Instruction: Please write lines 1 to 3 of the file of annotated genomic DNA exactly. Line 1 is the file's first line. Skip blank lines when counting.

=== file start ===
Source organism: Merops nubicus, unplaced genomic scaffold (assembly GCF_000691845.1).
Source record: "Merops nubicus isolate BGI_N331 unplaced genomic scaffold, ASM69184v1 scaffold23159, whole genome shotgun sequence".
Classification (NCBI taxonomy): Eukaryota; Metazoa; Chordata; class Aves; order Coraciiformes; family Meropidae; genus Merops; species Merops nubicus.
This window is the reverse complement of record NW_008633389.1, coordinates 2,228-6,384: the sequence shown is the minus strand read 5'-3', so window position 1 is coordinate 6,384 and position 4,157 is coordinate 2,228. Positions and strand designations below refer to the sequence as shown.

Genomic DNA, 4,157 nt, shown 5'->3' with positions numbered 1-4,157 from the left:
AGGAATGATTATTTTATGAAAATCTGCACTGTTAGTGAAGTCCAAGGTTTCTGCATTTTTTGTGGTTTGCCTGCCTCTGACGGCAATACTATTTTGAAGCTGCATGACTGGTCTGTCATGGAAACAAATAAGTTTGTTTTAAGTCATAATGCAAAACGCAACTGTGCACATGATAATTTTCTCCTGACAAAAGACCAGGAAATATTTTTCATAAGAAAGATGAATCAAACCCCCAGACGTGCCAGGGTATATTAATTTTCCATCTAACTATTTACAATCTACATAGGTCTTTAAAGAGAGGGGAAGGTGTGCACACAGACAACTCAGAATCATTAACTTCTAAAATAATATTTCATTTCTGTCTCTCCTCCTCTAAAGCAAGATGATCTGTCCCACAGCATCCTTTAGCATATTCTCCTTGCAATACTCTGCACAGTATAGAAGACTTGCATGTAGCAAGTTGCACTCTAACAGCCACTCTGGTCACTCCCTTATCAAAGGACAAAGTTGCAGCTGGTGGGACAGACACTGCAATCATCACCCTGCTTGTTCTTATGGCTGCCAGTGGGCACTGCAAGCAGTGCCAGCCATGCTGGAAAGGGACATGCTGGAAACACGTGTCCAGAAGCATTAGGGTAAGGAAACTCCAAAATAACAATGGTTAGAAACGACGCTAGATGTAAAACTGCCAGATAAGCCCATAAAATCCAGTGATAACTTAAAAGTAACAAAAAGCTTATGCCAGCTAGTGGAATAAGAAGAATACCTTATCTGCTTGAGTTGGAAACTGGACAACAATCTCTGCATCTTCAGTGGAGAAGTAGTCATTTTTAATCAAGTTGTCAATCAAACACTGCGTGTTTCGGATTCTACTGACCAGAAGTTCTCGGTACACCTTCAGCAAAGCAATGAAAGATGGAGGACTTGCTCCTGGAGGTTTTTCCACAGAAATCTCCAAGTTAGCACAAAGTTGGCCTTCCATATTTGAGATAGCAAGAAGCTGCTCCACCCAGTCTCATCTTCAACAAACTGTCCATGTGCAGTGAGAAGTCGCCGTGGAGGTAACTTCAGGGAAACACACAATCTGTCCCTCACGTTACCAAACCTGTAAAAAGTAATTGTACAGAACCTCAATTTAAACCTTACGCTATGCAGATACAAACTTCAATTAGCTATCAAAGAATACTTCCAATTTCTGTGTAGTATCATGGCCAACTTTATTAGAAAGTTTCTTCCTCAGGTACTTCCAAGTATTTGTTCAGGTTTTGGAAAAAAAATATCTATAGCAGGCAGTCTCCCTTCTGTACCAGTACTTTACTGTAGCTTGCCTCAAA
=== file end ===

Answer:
Source organism: Merops nubicus, unplaced genomic scaffold (assembly GCF_000691845.1).
Source record: "Merops nubicus isolate BGI_N331 unplaced genomic scaffold, ASM69184v1 scaffold23159, whole genome shotgun sequence".
Classification (NCBI taxonomy): Eukaryota; Metazoa; Chordata; class Aves; order Coraciiformes; family Meropidae; genus Merops; species Merops nubicus.